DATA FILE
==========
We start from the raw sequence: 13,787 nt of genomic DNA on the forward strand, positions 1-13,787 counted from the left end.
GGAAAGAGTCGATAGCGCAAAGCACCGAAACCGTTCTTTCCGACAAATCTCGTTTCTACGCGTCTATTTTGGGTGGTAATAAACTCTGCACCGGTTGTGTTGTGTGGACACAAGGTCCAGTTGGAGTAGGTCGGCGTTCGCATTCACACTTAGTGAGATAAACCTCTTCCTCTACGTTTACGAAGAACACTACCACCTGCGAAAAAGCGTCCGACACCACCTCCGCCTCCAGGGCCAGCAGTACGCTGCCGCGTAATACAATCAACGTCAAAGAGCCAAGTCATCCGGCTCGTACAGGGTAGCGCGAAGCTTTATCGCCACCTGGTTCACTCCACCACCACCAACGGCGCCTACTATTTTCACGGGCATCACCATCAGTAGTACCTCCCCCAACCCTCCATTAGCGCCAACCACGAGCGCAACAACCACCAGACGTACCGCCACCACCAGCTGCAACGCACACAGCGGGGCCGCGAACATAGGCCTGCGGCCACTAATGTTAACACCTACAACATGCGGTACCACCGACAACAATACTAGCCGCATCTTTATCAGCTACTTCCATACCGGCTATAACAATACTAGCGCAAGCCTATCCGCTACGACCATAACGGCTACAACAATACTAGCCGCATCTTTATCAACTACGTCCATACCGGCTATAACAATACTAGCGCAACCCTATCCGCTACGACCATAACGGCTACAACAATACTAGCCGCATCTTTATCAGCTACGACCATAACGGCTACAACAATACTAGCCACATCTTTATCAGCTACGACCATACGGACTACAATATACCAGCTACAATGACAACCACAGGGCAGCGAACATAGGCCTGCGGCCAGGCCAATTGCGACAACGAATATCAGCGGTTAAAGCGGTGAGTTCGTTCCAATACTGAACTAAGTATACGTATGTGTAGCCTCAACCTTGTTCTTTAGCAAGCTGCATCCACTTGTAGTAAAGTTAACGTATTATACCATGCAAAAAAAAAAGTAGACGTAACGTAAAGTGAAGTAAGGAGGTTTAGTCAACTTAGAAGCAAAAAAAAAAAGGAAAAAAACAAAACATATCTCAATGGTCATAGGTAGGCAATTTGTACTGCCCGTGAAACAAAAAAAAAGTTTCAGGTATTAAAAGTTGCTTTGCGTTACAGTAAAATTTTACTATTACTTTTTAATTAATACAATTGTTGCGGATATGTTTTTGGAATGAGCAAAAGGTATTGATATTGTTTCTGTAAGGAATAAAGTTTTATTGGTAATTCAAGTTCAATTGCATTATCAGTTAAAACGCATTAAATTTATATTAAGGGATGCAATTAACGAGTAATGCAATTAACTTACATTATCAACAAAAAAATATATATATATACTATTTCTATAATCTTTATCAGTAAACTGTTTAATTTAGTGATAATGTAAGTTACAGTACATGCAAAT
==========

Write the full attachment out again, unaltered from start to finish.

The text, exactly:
We start from the raw sequence: 13,787 nt of genomic DNA on the forward strand, positions 1-13,787 counted from the left end.
GGAAAGAGTCGATAGCGCAAAGCACCGAAACCGTTCTTTCCGACAAATCTCGTTTCTACGCGTCTATTTTGGGTGGTAATAAACTCTGCACCGGTTGTGTTGTGTGGACACAAGGTCCAGTTGGAGTAGGTCGGCGTTCGCATTCACACTTAGTGAGATAAACCTCTTCCTCTACGTTTACGAAGAACACTACCACCTGCGAAAAAGCGTCCGACACCACCTCCGCCTCCAGGGCCAGCAGTACGCTGCCGCGTAATACAATCAACGTCAAAGAGCCAAGTCATCCGGCTCGTACAGGGTAGCGCGAAGCTTTATCGCCACCTGGTTCACTCCACCACCACCAACGGCGCCTACTATTTTCACGGGCATCACCATCAGTAGTACCTCCCCCAACCCTCCATTAGCGCCAACCACGAGCGCAACAACCACCAGACGTACCGCCACCACCAGCTGCAACGCACACAGCGGGGCCGCGAACATAGGCCTGCGGCCACTAATGTTAACACCTACAACATGCGGTACCACCGACAACAATACTAGCCGCATCTTTATCAGCTACTTCCATACCGGCTATAACAATACTAGCGCAAGCCTATCCGCTACGACCATAACGGCTACAACAATACTAGCCGCATCTTTATCAACTACGTCCATACCGGCTATAACAATACTAGCGCAACCCTATCCGCTACGACCATAACGGCTACAACAATACTAGCCGCATCTTTATCAGCTACGACCATAACGGCTACAACAATACTAGCCACATCTTTATCAGCTACGACCATACGGACTACAATATACCAGCTACAATGACAACCACAGGGCAGCGAACATAGGCCTGCGGCCAGGCCAATTGCGACAACGAATATCAGCGGTTAAAGCGGTGAGTTCGTTCCAATACTGAACTAAGTATACGTATGTGTAGCCTCAACCTTGTTCTTTAGCAAGCTGCATCCACTTGTAGTAAAGTTAACGTATTATACCATGCAAAAAAAAAAGTAGACGTAACGTAAAGTGAAGTAAGGAGGTTTAGTCAACTTAGAAGCAAAAAAAAAAAGGAAAAAAACAAAACATATCTCAATGGTCATAGGTAGGCAATTTGTACTGCCCGTGAAACAAAAAAAAAGTTTCAGGTATTAAAAGTTGCTTTGCGTTACAGTAAAATTTTACTATTACTTTTTAATTAATACAATTGTTGCGGATATGTTTTTGGAATGAGCAAAAGGTATTGATATTGTTTCTGTAAGGAATAAAGTTTTATTGGTAATTCAAGTTCAATTGCATTATCAGTTAAAACGCATTAAATTTATATTAAGGGATGCAATTAACGAGTAATGCAATTAACTTACATTATCAACAAAAAAATATATATATATACTATTTCTATAATCTTTATCAGTAAACTGTTTAATTTAGTGATAATGTAAGTTACAGTACATGCAAAT